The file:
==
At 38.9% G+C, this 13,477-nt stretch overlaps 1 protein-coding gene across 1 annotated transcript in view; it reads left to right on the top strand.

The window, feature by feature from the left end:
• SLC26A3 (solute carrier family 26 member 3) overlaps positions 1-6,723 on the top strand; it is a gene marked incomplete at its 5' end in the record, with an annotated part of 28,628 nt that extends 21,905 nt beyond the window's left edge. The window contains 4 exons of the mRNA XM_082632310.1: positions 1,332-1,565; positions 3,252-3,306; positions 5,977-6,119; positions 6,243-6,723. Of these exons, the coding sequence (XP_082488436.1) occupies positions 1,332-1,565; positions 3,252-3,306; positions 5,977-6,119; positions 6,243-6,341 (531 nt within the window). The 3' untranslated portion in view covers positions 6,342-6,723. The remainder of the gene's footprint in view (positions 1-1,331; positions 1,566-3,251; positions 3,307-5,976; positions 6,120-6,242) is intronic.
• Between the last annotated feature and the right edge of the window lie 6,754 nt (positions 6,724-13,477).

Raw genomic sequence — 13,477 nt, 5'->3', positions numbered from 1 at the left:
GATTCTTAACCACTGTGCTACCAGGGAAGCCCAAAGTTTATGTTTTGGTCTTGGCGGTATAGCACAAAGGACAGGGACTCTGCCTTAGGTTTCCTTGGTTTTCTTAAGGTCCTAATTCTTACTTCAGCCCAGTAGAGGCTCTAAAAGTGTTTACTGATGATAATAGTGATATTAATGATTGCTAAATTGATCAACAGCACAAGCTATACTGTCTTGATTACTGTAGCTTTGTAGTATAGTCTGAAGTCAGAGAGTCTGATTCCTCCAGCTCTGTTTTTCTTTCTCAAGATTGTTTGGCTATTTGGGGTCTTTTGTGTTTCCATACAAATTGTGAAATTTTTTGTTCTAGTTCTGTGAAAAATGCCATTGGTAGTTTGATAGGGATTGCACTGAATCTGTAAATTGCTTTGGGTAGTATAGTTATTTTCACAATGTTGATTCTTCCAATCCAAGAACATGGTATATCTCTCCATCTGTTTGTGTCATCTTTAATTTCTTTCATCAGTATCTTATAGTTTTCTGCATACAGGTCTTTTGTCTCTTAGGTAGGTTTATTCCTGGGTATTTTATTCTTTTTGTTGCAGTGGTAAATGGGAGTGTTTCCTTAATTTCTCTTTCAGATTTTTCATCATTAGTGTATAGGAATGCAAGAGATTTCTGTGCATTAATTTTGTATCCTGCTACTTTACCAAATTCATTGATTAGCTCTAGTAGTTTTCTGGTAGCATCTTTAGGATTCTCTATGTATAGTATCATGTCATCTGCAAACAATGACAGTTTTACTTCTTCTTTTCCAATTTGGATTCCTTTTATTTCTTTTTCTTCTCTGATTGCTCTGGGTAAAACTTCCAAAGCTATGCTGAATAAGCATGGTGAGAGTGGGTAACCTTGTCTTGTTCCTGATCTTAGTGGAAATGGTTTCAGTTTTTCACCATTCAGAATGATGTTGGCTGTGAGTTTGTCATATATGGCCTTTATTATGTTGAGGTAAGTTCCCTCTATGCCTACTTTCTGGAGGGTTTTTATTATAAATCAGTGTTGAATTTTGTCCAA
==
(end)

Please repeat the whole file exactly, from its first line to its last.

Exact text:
At 38.9% G+C, this 13,477-nt stretch overlaps 1 protein-coding gene across 1 annotated transcript in view; it reads left to right on the top strand.

The window, feature by feature from the left end:
• SLC26A3 (solute carrier family 26 member 3) overlaps positions 1-6,723 on the top strand; it is a gene marked incomplete at its 5' end in the record, with an annotated part of 28,628 nt that extends 21,905 nt beyond the window's left edge. The window contains 4 exons of the mRNA XM_082632310.1: positions 1,332-1,565; positions 3,252-3,306; positions 5,977-6,119; positions 6,243-6,723. Of these exons, the coding sequence (XP_082488436.1) occupies positions 1,332-1,565; positions 3,252-3,306; positions 5,977-6,119; positions 6,243-6,341 (531 nt within the window). The 3' untranslated portion in view covers positions 6,342-6,723. The remainder of the gene's footprint in view (positions 1-1,331; positions 1,566-3,251; positions 3,307-5,976; positions 6,120-6,242) is intronic.
• Between the last annotated feature and the right edge of the window lie 6,754 nt (positions 6,724-13,477).

Raw genomic sequence — 13,477 nt, 5'->3', positions numbered from 1 at the left:
GATTCTTAACCACTGTGCTACCAGGGAAGCCCAAAGTTTATGTTTTGGTCTTGGCGGTATAGCACAAAGGACAGGGACTCTGCCTTAGGTTTCCTTGGTTTTCTTAAGGTCCTAATTCTTACTTCAGCCCAGTAGAGGCTCTAAAAGTGTTTACTGATGATAATAGTGATATTAATGATTGCTAAATTGATCAACAGCACAAGCTATACTGTCTTGATTACTGTAGCTTTGTAGTATAGTCTGAAGTCAGAGAGTCTGATTCCTCCAGCTCTGTTTTTCTTTCTCAAGATTGTTTGGCTATTTGGGGTCTTTTGTGTTTCCATACAAATTGTGAAATTTTTTGTTCTAGTTCTGTGAAAAATGCCATTGGTAGTTTGATAGGGATTGCACTGAATCTGTAAATTGCTTTGGGTAGTATAGTTATTTTCACAATGTTGATTCTTCCAATCCAAGAACATGGTATATCTCTCCATCTGTTTGTGTCATCTTTAATTTCTTTCATCAGTATCTTATAGTTTTCTGCATACAGGTCTTTTGTCTCTTAGGTAGGTTTATTCCTGGGTATTTTATTCTTTTTGTTGCAGTGGTAAATGGGAGTGTTTCCTTAATTTCTCTTTCAGATTTTTCATCATTAGTGTATAGGAATGCAAGAGATTTCTGTGCATTAATTTTGTATCCTGCTACTTTACCAAATTCATTGATTAGCTCTAGTAGTTTTCTGGTAGCATCTTTAGGATTCTCTATGTATAGTATCATGTCATCTGCAAACAATGACAGTTTTACTTCTTCTTTTCCAATTTGGATTCCTTTTATTTCTTTTTCTTCTCTGATTGCTCTGGGTAAAACTTCCAAAGCTATGCTGAATAAGCATGGTGAGAGTGGGTAACCTTGTCTTGTTCCTGATCTTAGTGGAAATGGTTTCAGTTTTTCACCATTCAGAATGATGTTGGCTGTGAGTTTGTCATATATGGCCTTTATTATGTTGAGGTAAGTTCCCTCTATGCCTACTTTCTGGAGGGTTTTTATTATAAATCAGTGTTGAATTTTGTCCAA